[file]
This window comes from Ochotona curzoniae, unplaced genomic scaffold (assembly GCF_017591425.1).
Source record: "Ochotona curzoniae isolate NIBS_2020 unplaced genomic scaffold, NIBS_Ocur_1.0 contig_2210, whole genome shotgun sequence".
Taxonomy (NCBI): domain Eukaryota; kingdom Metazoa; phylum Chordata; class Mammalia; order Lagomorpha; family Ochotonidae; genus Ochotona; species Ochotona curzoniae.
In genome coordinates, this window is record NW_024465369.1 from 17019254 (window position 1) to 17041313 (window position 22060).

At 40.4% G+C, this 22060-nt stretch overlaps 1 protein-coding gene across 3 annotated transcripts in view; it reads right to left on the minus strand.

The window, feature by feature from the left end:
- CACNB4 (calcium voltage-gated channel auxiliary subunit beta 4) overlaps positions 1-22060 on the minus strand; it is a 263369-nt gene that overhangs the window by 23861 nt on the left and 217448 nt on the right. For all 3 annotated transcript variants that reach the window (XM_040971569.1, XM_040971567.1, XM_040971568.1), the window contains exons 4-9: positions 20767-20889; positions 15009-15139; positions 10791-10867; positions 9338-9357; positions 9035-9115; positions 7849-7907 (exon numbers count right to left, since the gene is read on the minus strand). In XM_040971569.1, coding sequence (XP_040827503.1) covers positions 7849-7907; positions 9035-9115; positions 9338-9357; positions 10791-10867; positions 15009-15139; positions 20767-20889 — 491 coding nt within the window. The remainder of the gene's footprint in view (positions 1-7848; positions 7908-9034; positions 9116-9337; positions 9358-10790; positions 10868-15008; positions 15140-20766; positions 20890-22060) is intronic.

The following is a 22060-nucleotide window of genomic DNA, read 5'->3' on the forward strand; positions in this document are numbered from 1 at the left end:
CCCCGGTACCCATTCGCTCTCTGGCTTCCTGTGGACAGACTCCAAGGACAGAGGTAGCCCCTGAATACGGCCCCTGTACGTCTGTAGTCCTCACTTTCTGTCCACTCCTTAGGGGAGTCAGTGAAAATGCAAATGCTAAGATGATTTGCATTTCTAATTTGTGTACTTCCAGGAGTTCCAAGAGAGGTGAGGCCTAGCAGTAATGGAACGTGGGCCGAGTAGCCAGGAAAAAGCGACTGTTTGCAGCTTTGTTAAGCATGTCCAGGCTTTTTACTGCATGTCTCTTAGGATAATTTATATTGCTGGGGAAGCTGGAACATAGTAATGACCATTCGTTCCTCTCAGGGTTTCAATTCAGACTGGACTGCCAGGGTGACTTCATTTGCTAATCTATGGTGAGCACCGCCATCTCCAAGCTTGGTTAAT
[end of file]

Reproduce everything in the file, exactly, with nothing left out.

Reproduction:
This window comes from Ochotona curzoniae, unplaced genomic scaffold (assembly GCF_017591425.1).
Source record: "Ochotona curzoniae isolate NIBS_2020 unplaced genomic scaffold, NIBS_Ocur_1.0 contig_2210, whole genome shotgun sequence".
Taxonomy (NCBI): domain Eukaryota; kingdom Metazoa; phylum Chordata; class Mammalia; order Lagomorpha; family Ochotonidae; genus Ochotona; species Ochotona curzoniae.
In genome coordinates, this window is record NW_024465369.1 from 17019254 (window position 1) to 17041313 (window position 22060).

At 40.4% G+C, this 22060-nt stretch overlaps 1 protein-coding gene across 3 annotated transcripts in view; it reads right to left on the minus strand.

The window, feature by feature from the left end:
- CACNB4 (calcium voltage-gated channel auxiliary subunit beta 4) overlaps positions 1-22060 on the minus strand; it is a 263369-nt gene that overhangs the window by 23861 nt on the left and 217448 nt on the right. For all 3 annotated transcript variants that reach the window (XM_040971569.1, XM_040971567.1, XM_040971568.1), the window contains exons 4-9: positions 20767-20889; positions 15009-15139; positions 10791-10867; positions 9338-9357; positions 9035-9115; positions 7849-7907 (exon numbers count right to left, since the gene is read on the minus strand). In XM_040971569.1, coding sequence (XP_040827503.1) covers positions 7849-7907; positions 9035-9115; positions 9338-9357; positions 10791-10867; positions 15009-15139; positions 20767-20889 — 491 coding nt within the window. The remainder of the gene's footprint in view (positions 1-7848; positions 7908-9034; positions 9116-9337; positions 9358-10790; positions 10868-15008; positions 15140-20766; positions 20890-22060) is intronic.

The following is a 22060-nucleotide window of genomic DNA, read 5'->3' on the forward strand; positions in this document are numbered from 1 at the left end:
CCCCGGTACCCATTCGCTCTCTGGCTTCCTGTGGACAGACTCCAAGGACAGAGGTAGCCCCTGAATACGGCCCCTGTACGTCTGTAGTCCTCACTTTCTGTCCACTCCTTAGGGGAGTCAGTGAAAATGCAAATGCTAAGATGATTTGCATTTCTAATTTGTGTACTTCCAGGAGTTCCAAGAGAGGTGAGGCCTAGCAGTAATGGAACGTGGGCCGAGTAGCCAGGAAAAAGCGACTGTTTGCAGCTTTGTTAAGCATGTCCAGGCTTTTTACTGCATGTCTCTTAGGATAATTTATATTGCTGGGGAAGCTGGAACATAGTAATGACCATTCGTTCCTCTCAGGGTTTCAATTCAGACTGGACTGCCAGGGTGACTTCATTTGCTAATCTATGGTGAGCACCGCCATCTCCAAGCTTGGTTAAT